Natchez, MS Terrible Tornado Destruction, May 1840
DREADFUL VISITATION OF PROVIDENCE.
From the Natchez Free Trader -- Extra.
Friday Eve., 6 o'clock.
About 1 o'clock on Thursday, the 7th inst., the attention of the citizens of Natchez was attracted by an unusual and continuous roaring of thunder to the southward, at which point hung masses of black clouds, some of them stationary and others whirling along with under currents, but all driving a little east of north. As there was evidently much lightning, the continual roar of growling thunder, although noticed and spoken of by many, created no particular alarm.
The dinner bells in the large hotels had rung, a little before 2 o'clock and most of our citizens were sitting at their tables, when, suddenly, the atmosphere was darkened, so as to require the lighting of candles, and, in a few moments afterwards, the rain was precipitated in tremendous cataracts rather than in drops. In another moment the tornado, in all its wrath, was upon us. The strongest buildings shook as if tossed with an earthquake; the air was black with whirling eddies of house walls, roofs, chimnies, huge timbers torn from distant ruins, all shot through the air as if thrown from a mighty catapult. The atomosphere soon became lighter, and then such an awful scene of ruin as perhaps never before met the eye of man, became manifest. The greater part of the ruin was effected in the short space of from three to five minutes, altho' the heavy sweeping tornado lasted nearly half an hour. For about five minutes it was more like the explosive force of gunpowder than any thing else it could have been compared to. Hundreds of rooms were burst open as sudden as if barrels of gunpowder had been ignited in each.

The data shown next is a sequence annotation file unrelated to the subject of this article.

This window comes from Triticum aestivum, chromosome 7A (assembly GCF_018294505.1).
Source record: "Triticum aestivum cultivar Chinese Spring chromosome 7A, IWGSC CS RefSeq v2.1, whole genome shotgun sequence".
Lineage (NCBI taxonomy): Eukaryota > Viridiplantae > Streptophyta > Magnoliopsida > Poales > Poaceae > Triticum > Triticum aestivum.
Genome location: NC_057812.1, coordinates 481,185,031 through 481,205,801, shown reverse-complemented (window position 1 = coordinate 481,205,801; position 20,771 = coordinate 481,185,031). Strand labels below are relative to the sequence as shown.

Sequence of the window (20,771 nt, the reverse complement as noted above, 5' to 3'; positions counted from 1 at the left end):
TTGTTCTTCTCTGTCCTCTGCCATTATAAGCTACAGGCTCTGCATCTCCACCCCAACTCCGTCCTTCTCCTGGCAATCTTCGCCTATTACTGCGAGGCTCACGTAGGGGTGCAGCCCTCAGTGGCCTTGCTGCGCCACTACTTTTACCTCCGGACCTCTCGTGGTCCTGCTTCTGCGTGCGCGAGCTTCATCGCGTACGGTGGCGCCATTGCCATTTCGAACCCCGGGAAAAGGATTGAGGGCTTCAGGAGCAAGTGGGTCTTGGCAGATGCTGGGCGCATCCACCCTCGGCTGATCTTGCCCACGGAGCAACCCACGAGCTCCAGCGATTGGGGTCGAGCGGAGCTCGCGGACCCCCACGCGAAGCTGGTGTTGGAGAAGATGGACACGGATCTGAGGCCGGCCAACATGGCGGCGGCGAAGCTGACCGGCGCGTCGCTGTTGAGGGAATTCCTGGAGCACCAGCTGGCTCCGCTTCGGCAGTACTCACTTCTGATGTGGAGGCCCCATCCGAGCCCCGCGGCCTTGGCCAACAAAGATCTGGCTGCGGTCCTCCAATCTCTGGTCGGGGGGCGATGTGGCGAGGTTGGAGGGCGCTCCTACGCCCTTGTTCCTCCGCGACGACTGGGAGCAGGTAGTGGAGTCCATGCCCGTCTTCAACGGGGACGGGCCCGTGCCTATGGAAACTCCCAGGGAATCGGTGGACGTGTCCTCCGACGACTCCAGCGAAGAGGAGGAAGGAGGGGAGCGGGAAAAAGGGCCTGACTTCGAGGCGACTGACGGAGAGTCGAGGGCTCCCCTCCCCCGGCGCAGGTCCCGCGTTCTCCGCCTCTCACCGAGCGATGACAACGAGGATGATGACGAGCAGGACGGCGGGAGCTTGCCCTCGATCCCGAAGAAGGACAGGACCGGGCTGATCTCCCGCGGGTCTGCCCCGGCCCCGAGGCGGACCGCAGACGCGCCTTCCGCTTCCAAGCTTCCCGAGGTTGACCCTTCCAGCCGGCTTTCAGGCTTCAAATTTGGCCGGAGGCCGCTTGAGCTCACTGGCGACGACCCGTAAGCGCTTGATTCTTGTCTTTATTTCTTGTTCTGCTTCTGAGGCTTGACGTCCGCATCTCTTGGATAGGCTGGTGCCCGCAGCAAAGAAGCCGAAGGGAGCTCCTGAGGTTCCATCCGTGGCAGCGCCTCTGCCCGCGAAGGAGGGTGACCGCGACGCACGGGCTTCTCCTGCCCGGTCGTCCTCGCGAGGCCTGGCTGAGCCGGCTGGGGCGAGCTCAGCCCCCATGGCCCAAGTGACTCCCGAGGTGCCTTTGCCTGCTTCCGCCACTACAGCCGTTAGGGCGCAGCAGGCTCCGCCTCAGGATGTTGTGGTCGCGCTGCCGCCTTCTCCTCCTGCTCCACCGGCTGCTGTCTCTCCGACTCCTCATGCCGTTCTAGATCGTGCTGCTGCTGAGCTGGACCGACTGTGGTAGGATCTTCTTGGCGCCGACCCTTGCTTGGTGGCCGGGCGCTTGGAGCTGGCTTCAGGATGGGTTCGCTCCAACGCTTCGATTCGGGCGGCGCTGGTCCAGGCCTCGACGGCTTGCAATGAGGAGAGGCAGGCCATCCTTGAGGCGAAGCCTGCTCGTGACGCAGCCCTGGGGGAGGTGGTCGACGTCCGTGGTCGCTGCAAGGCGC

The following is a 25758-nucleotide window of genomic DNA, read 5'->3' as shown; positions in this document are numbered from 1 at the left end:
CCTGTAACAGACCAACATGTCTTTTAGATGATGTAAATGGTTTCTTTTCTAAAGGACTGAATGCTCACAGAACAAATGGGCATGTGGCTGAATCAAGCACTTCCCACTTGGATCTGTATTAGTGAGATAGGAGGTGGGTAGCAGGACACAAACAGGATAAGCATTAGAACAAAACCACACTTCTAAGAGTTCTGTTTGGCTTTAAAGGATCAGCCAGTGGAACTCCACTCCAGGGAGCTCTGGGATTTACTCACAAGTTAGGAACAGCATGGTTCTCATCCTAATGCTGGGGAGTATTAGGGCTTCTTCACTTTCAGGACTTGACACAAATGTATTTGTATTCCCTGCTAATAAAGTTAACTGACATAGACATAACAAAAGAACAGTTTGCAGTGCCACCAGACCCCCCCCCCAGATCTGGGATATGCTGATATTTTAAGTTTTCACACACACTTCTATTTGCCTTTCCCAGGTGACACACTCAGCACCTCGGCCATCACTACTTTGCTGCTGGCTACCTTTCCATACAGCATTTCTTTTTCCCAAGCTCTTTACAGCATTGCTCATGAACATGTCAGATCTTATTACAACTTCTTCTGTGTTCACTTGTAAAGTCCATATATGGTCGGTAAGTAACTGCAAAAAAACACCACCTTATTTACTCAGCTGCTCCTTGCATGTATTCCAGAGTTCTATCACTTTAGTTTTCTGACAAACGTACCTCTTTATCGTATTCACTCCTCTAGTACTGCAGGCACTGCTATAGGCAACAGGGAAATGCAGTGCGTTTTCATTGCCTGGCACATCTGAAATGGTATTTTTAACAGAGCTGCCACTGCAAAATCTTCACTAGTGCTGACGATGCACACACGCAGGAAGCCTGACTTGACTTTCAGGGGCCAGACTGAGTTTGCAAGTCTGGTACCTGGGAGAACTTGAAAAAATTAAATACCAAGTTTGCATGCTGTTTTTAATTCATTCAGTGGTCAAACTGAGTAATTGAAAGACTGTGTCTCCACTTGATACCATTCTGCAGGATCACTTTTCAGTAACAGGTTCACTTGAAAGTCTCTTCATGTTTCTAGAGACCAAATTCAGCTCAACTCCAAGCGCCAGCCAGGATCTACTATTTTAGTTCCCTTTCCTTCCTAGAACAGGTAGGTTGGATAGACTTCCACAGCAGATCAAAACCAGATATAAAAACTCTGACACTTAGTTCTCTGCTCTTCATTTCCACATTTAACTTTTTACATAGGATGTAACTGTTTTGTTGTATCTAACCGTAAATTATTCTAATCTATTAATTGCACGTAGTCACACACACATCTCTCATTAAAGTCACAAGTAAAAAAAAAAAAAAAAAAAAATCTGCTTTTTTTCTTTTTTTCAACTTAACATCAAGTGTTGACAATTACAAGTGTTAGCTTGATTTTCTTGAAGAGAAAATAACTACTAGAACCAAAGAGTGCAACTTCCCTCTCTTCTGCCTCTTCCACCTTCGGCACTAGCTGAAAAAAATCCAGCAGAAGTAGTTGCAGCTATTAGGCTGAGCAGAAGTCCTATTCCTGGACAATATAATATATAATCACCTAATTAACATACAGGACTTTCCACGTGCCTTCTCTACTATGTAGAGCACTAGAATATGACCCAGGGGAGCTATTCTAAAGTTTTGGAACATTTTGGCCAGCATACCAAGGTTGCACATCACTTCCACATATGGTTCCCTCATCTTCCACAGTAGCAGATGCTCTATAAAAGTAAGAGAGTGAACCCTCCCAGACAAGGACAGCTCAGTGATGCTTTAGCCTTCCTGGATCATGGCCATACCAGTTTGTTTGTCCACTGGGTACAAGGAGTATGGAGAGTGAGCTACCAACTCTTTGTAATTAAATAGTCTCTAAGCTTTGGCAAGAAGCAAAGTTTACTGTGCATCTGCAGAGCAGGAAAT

Af far as glass or the naked eye can reach, the first traces of the tornado are to be seen from the Natchez bluff down the river about ten miles, bearing considerably west of south. Sweeping across the Natchez Island it crossed the point below the plantation of DAVID BARLAND, Esq., opposite the plantations of P. M. LAPICE, Esq., in the Parish of Concordia. It then struck the Natchez bluff about a mile and a half below the city, near the mansion called the 'Briars,' which it but slightly injured, but swept the mansion late of CHARLES B. GREENE, Esq. called the 'Bellevue,' and the ancient forest in which it was embosomed into a mass of ruins.
It then struck the city through its whole width of one mile and included the entire river and the village of Vidalia on the Louisiana shore -- making the path of the tornado more than two miles in width. At the Natchez landing on the river, the ruin of dwellings, stores, steamboats, and flat boats, was almost entire from the Vidalia ferry to the Mississippi Cotton Press. A few torn fragments of dwellings still remain, but they can scarcely be called shelters.
In the upper city, or Natchez on the hill, scarcely a house escaped damage or utter ruin. The Presbyterian and Methodist churches have their towers thrown down, their roofs broken and walls shattered. The Episcopal church is much injured in its roof. PARKER'S great Southern Exchange is level with the dust.
Great damage has been done to the City Hotel and the Mansion House, both being unroofed, and the upper stories broken in. The house of Sheriff IZOD has not a timber standing, and hundreds of other dwellings and nearly in the same situation.
The Court-House at Vidalia, parish of Concordia, is utterly torn down, also the dwelling house of DR. M'WHORTHER, and of MESSRS. DUNLAP and STACEY, Esqrs. The parish jail is partly torn down.
But now the worst remains to be told. Parish Judge KEETON of Concordia was instantly killed while at dinner at the house of MR. STACEY. He was a noble and esteemed man. No other person was killed in Vidalia, although some other persons were hurt. At the Natchez landing, out of fifty or sixty flat boats only six are now afloat. Those best acquainted suppose as many as one hundred flat boat men were drowned in the river, which swelled instantly to the height of six or eight feet.
The steamboats Hinds, Prairie, and the St. Lawrence, were destroyed and sunk at the Landing, and the Vidalia ferry boat on the river -- more or less persons being lost in the two first named boats.